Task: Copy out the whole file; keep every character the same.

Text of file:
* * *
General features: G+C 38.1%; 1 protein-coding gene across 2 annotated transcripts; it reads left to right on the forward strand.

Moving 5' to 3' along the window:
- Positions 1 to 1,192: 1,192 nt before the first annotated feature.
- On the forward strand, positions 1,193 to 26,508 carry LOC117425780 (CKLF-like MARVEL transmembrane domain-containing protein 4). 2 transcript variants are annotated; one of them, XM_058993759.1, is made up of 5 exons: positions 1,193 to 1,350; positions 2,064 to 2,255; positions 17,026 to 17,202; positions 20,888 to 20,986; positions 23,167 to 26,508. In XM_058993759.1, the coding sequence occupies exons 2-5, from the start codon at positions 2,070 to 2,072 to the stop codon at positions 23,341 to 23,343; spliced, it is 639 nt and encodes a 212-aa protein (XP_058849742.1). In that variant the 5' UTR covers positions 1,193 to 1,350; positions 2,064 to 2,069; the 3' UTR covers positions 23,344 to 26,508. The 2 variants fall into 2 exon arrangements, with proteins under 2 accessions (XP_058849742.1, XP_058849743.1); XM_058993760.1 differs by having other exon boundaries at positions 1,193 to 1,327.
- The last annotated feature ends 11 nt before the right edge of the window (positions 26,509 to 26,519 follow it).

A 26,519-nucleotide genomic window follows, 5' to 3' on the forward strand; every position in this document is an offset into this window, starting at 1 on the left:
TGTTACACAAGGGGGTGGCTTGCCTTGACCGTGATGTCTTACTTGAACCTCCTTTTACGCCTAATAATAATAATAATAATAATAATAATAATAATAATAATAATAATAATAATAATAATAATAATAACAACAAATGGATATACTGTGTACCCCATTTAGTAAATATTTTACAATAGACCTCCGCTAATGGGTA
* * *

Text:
General features: G+C 38.1%; 1 protein-coding gene across 2 annotated transcripts; it reads left to right on the forward strand.

Moving 5' to 3' along the window:
- Positions 1 to 1,192: 1,192 nt before the first annotated feature.
- On the forward strand, positions 1,193 to 26,508 carry LOC117425780 (CKLF-like MARVEL transmembrane domain-containing protein 4). 2 transcript variants are annotated; one of them, XM_058993759.1, is made up of 5 exons: positions 1,193 to 1,350; positions 2,064 to 2,255; positions 17,026 to 17,202; positions 20,888 to 20,986; positions 23,167 to 26,508. In XM_058993759.1, the coding sequence occupies exons 2-5, from the start codon at positions 2,070 to 2,072 to the stop codon at positions 23,341 to 23,343; spliced, it is 639 nt and encodes a 212-aa protein (XP_058849742.1). In that variant the 5' UTR covers positions 1,193 to 1,350; positions 2,064 to 2,069; the 3' UTR covers positions 23,344 to 26,508. The 2 variants fall into 2 exon arrangements, with proteins under 2 accessions (XP_058849742.1, XP_058849743.1); XM_058993760.1 differs by having other exon boundaries at positions 1,193 to 1,327.
- The last annotated feature ends 11 nt before the right edge of the window (positions 26,509 to 26,519 follow it).

A 26,519-nucleotide genomic window follows, 5' to 3' on the forward strand; every position in this document is an offset into this window, starting at 1 on the left:
TGTTACACAAGGGGGTGGCTTGCCTTGACCGTGATGTCTTACTTGAACCTCCTTTTACGCCTAATAATAATAATAATAATAATAATAATAATAATAATAATAATAATAATAATAATAATAATAATAACAACAAATGGATATACTGTGTACCCCATTTAGTAAATATTTTACAATAGACCTCCGCTAATGGGTA